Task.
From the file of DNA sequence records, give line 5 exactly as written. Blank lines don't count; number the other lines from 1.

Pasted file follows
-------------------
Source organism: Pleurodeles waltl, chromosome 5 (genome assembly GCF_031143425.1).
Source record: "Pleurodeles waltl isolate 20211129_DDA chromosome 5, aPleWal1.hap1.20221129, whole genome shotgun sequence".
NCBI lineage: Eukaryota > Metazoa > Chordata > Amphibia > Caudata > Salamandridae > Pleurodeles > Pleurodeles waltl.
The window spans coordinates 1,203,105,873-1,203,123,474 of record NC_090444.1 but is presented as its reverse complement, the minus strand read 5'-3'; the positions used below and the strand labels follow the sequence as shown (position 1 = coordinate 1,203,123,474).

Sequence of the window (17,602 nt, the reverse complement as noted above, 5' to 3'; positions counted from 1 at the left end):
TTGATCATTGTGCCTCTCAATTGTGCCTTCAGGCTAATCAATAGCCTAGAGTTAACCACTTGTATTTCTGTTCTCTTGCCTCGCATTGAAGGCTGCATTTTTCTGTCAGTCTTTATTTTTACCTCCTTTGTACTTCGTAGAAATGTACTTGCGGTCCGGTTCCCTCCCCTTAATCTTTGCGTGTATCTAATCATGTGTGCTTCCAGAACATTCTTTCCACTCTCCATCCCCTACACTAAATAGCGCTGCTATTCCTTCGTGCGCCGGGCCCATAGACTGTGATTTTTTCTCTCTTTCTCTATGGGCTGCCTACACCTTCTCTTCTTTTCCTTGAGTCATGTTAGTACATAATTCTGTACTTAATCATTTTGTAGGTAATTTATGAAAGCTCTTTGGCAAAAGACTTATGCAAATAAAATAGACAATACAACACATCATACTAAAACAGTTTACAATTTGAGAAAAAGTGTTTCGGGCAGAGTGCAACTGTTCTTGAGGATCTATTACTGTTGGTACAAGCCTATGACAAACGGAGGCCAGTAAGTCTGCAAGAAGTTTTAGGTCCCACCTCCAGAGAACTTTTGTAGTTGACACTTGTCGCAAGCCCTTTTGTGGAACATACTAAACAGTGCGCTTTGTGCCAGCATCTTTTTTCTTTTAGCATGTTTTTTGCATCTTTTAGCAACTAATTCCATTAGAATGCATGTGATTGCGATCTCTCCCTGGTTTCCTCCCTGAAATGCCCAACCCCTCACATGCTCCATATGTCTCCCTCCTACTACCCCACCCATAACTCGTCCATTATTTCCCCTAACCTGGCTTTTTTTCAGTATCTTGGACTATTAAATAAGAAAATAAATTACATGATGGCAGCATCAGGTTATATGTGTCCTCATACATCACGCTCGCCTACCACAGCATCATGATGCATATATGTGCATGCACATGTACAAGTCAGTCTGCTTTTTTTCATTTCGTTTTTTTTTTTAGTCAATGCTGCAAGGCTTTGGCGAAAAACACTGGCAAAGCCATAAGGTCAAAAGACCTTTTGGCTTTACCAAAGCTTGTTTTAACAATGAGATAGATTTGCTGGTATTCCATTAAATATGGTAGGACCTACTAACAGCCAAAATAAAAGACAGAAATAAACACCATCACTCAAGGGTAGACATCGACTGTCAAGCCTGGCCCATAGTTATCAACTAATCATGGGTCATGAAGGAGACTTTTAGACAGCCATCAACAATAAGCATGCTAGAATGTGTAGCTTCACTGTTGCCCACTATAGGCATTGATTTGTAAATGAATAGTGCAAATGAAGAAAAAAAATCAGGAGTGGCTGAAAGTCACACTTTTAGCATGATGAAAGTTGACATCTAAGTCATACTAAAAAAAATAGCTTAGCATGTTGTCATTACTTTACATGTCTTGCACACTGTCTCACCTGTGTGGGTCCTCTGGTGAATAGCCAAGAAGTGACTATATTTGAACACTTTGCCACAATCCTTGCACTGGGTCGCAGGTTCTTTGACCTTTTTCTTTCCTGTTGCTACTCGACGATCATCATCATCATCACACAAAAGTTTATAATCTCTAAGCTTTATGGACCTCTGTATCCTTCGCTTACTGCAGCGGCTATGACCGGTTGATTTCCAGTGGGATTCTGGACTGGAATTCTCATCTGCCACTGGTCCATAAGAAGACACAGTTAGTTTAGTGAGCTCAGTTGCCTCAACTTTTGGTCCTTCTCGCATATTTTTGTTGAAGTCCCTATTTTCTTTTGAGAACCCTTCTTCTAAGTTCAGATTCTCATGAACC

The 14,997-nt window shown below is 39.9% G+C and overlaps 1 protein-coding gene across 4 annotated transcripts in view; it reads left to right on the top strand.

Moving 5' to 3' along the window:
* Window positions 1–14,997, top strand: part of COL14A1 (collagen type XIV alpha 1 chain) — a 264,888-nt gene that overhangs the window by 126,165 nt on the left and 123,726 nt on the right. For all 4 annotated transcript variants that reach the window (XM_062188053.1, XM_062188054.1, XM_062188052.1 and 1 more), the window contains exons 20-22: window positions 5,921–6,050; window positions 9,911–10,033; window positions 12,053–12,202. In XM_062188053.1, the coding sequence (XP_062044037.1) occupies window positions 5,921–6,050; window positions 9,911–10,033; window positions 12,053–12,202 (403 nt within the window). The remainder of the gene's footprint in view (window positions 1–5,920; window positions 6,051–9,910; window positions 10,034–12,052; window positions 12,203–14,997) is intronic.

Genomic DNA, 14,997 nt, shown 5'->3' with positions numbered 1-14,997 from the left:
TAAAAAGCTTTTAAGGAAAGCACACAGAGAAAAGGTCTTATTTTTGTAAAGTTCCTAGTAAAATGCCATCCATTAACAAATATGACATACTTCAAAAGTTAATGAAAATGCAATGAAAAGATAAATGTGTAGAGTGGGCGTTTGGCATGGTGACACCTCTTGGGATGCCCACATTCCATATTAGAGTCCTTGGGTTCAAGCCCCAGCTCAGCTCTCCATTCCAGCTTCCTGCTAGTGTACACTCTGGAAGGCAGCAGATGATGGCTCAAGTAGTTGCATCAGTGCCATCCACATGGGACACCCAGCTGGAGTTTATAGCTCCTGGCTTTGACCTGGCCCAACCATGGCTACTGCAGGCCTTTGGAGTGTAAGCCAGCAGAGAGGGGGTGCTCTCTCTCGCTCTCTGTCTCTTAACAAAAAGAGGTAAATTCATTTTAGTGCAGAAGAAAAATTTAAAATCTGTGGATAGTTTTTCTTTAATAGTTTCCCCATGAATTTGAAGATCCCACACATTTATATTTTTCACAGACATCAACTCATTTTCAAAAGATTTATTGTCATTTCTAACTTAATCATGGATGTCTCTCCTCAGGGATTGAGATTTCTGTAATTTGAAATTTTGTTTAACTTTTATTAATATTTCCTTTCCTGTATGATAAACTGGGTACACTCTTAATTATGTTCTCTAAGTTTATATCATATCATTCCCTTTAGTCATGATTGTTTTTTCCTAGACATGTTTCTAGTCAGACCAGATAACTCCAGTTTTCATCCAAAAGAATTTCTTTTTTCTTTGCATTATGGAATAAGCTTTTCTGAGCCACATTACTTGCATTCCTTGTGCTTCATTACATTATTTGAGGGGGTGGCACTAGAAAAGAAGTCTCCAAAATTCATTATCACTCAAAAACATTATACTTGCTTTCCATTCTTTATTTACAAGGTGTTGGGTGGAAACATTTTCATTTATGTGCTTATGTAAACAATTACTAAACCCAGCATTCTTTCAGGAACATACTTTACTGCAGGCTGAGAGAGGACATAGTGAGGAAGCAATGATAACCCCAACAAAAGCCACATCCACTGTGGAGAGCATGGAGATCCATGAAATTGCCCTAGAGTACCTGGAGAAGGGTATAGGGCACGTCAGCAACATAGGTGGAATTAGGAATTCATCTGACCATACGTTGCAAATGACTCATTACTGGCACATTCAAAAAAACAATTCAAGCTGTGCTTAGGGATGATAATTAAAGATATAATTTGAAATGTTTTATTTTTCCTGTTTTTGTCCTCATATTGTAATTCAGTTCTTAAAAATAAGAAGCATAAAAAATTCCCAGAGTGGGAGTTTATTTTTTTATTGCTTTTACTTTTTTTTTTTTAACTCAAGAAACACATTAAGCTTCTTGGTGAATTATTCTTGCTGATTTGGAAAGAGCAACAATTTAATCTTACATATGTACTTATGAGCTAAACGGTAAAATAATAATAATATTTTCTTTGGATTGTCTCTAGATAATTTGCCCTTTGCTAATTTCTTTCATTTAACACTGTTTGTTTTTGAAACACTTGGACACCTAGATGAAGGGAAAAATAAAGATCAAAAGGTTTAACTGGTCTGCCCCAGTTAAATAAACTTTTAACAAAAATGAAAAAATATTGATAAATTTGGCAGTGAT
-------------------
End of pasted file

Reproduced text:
Sequence of the window (17,602 nt, the reverse complement as noted above, 5' to 3'; positions counted from 1 at the left end):